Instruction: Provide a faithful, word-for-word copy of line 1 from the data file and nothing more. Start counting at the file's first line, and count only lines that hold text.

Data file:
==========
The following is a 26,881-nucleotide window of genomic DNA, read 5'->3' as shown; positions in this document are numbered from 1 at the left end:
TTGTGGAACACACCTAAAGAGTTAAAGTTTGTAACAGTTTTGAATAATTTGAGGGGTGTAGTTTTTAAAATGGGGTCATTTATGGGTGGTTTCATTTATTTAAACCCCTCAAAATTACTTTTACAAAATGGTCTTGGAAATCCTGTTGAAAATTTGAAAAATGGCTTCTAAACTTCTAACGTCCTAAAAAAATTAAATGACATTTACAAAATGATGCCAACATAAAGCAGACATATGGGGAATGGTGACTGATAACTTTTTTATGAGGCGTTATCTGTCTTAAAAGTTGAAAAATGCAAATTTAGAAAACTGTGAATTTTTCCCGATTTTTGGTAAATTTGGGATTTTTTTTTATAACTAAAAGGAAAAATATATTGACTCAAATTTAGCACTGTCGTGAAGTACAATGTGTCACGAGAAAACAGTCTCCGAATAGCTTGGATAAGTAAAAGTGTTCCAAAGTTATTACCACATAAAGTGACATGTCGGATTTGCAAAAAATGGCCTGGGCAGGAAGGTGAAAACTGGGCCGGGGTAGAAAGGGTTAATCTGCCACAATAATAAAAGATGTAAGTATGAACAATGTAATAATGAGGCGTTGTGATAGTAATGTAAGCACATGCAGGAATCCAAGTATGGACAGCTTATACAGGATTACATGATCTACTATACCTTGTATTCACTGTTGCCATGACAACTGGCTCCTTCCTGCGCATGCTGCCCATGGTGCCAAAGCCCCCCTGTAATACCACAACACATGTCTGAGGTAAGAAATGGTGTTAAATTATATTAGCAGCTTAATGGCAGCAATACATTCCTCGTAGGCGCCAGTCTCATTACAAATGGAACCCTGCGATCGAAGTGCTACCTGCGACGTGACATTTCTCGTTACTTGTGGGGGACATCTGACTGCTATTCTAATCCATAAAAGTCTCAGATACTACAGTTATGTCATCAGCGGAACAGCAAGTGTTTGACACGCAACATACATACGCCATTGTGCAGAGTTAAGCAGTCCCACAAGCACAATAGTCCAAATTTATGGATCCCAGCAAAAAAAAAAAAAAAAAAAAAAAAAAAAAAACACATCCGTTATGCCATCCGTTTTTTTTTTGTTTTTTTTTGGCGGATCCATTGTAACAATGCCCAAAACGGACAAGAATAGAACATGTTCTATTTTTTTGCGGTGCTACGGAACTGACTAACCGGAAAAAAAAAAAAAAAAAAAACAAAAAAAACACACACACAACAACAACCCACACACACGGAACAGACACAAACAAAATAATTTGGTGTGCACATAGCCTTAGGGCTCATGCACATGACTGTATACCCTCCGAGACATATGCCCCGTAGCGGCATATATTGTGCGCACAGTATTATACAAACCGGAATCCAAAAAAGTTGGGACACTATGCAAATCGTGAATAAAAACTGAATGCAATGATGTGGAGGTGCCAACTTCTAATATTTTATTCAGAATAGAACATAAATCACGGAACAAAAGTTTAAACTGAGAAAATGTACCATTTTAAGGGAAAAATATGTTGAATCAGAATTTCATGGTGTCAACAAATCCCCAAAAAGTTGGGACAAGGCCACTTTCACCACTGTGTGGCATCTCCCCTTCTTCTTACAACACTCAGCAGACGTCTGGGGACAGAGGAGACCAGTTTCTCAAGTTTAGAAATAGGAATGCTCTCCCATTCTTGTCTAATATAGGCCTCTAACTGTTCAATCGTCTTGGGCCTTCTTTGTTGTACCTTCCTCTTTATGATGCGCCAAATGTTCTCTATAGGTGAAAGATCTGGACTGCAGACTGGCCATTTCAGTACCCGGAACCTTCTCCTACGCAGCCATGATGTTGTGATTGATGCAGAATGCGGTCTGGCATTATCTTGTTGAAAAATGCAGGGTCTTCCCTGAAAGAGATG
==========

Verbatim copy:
The following is a 26,881-nucleotide window of genomic DNA, read 5'->3' as shown; positions in this document are numbered from 1 at the left end: